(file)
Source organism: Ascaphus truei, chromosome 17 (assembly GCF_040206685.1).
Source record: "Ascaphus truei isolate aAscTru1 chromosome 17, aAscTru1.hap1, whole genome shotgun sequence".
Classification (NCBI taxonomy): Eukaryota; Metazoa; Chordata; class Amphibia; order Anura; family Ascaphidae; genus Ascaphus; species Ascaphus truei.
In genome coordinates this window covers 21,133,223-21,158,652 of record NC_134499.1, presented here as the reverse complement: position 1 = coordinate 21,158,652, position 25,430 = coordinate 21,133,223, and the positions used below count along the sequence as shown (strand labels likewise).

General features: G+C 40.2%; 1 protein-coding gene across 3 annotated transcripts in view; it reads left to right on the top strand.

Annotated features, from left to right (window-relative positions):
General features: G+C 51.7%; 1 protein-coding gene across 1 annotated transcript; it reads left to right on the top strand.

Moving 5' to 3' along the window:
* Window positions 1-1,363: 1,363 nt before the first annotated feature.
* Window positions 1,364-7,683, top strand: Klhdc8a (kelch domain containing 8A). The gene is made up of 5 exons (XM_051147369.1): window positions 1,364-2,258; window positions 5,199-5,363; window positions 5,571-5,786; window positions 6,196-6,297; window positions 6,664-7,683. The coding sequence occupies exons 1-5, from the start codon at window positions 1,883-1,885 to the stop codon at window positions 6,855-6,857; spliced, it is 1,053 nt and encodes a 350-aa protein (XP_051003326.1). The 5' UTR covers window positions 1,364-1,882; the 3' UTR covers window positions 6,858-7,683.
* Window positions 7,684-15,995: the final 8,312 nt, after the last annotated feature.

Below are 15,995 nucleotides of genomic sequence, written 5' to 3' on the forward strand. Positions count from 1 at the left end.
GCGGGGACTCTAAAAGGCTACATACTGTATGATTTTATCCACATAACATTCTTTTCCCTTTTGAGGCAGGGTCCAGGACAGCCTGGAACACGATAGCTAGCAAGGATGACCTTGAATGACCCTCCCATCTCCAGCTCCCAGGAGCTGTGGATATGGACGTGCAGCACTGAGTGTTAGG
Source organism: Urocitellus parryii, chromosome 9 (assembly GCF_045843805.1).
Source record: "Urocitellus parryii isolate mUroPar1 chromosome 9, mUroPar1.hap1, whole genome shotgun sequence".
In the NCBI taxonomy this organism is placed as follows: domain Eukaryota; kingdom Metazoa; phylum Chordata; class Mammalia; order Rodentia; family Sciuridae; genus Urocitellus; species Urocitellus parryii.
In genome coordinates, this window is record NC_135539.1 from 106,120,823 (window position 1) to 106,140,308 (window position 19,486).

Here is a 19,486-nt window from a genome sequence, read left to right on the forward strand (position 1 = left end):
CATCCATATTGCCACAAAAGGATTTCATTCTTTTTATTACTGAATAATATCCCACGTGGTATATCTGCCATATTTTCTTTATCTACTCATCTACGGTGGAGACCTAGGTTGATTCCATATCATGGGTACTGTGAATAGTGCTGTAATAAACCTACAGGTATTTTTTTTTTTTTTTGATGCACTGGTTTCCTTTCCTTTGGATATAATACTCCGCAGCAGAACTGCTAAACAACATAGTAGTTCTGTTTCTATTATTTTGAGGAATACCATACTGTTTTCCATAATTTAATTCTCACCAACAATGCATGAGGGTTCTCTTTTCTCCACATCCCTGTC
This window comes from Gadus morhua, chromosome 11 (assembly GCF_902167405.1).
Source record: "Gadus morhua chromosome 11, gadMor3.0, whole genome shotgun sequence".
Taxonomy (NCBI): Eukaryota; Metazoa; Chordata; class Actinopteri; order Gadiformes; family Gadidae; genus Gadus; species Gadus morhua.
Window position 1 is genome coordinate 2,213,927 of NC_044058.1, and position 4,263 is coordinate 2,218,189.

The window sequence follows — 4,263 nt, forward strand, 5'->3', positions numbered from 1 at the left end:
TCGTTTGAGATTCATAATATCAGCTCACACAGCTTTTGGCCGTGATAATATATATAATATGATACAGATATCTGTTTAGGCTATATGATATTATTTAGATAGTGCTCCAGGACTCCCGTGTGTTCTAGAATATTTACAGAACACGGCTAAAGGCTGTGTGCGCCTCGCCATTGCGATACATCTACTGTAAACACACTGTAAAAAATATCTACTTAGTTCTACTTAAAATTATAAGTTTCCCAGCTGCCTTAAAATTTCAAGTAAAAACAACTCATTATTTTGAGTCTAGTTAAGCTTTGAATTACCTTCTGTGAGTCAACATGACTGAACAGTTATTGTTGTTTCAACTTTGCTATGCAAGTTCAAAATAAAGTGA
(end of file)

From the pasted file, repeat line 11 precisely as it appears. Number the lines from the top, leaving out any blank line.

* Window positions 7,684-15,995: the final 8,312 nt, after the last annotated feature.